I am getting better at quieting the voice in my head – my inner critic – when she tells me that So and So is a way better mother than I am. Some of us are still working on that. Some of us aren’t even aware that she has no place in our heads. She is unwelcome. Kick her OUT. You work on that and I’ll work on kicking out my new inner critic who tells me all the crap that she tells me.

I know we all have moments where we feel guilty or ashamed or incapable of doing what we think we’re supposed to be doing. That is natural and normal because we are humans and humans have feelings. We need our feelings to help us move through life. Our feelings are like little street signs, letting us know what lies ahead or which way to turn. We have every right to feel guilty. But let’s not wallow in it. Let’s not live there. Let’s not let ourselves stay feeling guilty.

Let’s just notice our guilt, like a little sign saying Guilt Lies Ahead and move on, in a different direction, knowing that we are doing the very best that we can.

Then, let’s let ourselves off the hook because we are in fact doing our BEST. And guess what? Our best changes every day. Today my best is not as fantastic as it was yesterday. You know what Inner Critic, that’s OKAY. I’m OKAY. My kids are OKAY. I’m letting it go…!

I worry about each of the beautiful women I hear say, “I feel so bad about…” I worry that they will stay feeling bad and not see their very own radiance – the radiance that I see when their eyes light up when they see their kids after school each day. The radiance I see when I know they are doing the very best that they can in every possible way. I admire the way women try so hard. We do hard work. I trust it is worth it. I also trust that with as hard as it is, we don’t need to make it any harder. We can let ourselves off the hook. xoxo

I Choose Love

I Choose Love! I found this at http://www.etsy.com/listing/75578334/whimsical-folk-art-girl-with-butterflies. If you like whimsical folk art, this artist has a beautiful collection of work.

I hope it’s not too late in the game to be thinking about Martin Luther King Jr. I have been thinking a lot about him since we observed his birthday last Monday. If it were up to me, every day would be MLK Day because then I’d have an excuse to search the Internet for the perfect MLK quote to post on Facebook. Last week I posted this one: “We have flown the air like birds and swum the sea like fishes, but have yet to learn the simple act of walking the earth like brothers.” It grabbed me. I didn’t recall having heard it before. It made me think too.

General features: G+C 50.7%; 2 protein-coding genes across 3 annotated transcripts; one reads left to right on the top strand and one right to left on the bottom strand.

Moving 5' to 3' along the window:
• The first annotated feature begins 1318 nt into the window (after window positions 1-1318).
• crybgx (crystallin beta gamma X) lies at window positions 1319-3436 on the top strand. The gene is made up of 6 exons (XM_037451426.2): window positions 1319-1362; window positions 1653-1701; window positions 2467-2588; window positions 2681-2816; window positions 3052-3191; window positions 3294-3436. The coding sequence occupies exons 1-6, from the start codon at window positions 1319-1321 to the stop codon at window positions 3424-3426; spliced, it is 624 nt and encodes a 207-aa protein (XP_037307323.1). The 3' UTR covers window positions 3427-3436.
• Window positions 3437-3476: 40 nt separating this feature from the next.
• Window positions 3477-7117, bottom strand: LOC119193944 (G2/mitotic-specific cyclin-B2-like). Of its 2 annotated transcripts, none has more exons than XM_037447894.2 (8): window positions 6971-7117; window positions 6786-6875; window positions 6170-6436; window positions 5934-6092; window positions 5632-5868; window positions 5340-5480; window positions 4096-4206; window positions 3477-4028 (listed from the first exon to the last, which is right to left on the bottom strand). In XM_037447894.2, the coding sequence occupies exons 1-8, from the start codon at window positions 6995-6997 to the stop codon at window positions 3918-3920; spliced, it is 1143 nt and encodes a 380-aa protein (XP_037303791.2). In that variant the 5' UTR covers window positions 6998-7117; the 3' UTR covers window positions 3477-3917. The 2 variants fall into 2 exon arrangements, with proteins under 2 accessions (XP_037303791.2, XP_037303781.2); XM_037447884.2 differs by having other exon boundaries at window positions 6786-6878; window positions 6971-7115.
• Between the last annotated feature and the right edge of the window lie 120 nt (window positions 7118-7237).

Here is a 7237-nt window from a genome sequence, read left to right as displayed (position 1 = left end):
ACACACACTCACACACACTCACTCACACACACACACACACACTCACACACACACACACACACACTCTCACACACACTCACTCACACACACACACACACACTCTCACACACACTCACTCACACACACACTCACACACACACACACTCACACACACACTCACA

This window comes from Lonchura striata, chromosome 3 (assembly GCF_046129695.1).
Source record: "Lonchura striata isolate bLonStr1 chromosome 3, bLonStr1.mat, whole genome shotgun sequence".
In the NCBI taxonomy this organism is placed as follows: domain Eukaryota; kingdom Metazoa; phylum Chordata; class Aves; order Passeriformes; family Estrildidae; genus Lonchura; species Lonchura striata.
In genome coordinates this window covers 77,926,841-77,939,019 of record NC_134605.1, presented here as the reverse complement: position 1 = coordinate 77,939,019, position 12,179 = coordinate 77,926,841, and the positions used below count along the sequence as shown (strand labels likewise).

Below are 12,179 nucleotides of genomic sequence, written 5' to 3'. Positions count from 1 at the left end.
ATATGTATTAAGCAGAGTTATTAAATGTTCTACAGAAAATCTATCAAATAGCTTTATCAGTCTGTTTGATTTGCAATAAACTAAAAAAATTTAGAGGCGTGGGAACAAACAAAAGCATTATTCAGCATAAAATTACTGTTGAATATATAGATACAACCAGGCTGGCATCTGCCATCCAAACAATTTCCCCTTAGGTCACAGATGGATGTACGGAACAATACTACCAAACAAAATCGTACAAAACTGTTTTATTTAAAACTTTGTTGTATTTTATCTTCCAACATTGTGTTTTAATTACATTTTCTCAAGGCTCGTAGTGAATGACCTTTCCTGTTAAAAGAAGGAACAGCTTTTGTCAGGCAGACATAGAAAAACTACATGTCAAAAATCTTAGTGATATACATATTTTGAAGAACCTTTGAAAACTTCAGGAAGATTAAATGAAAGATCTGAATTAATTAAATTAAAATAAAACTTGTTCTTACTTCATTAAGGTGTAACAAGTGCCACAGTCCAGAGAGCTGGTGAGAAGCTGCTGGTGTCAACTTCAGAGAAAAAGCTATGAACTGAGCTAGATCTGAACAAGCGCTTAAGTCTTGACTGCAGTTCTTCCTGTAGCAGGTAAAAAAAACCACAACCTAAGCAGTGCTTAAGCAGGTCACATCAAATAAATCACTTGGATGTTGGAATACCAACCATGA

I wondered what Martin Luther King Jr. would say today, about how far we have come since he spoke these words. I think he would say, “We’ve come a long way because no matter how many stories you hear or books you read, you cannot begin to imagine what life was like back then, Anna. We’ve come a long way, and we have a long way to go.” I’ve had quite a few reminders that we do indeed have a long way to go before we can safely say that we have learned the simple act of walking the earth like brothers and sisters. I’m beginning to hold my breath thinking about the upcoming elections. It’s already getting ugly and it’s just Republican candidates fighting against each other. What will happen when the party has selected a candidate to run against President Obama? The thought of that scares me. I vividly remember the election season of 2008. It was rough to watch as people took jabs at Barack Obama. I fully understand not agreeing with his policy, his experience, or whether he was right for the job, of course there will be disagreement. That’s what the election is all about! But a lot of what I saw was downright hateful. People said some really cruel things. I didn’t get it. Why is it so hard to walk the earth like brothers and sisters?

About two weeks ago I was in the parking lot of my daughter’s pre-school helping her get into the car and buckle her seatbelt. Out of nowhere, it seemed, this giant man (okay, about 6’4″) appeared next to me, YELLING AT ME! He yelled that he saw me speeding by his house, that he sees me all the time, that he followed me to the school and that he was sick of it. When I spoke, he waved his hand at me and walked away. Another mom said, “Are you okay?” I said, “I’m okay, but I don’t think he is okay.” By that time he was standing at the entrance of the school yelling at one of the teachers. He waved his arms all over the place yelling things like, “IT’S THE MOMS! THEY ARE CRAZY! IT’S GOING TO TAKE SOMEONE GETTING KILLED!” AND SO ON while pre-schoolers stopped in their tracks to stare at him and mothers tried to usher them into their cars. I said to the mom next to me, “I wasn’t speeding and there is no way he could have been fo—.” She cut me off. She said, “I don’t care if you were going FIFTY miles per hour passed his house, he has no right to yell at you like that. Somebody needs to call the police.” I was in shock. I had places to go. I fumbled with my phone, thinking I’d call the police, but really I needed to get on the road. When I settled into my seat and started the car, my Sophia’s sweet little voice said, “I’m scared. Why was that man yelling at you Mom?”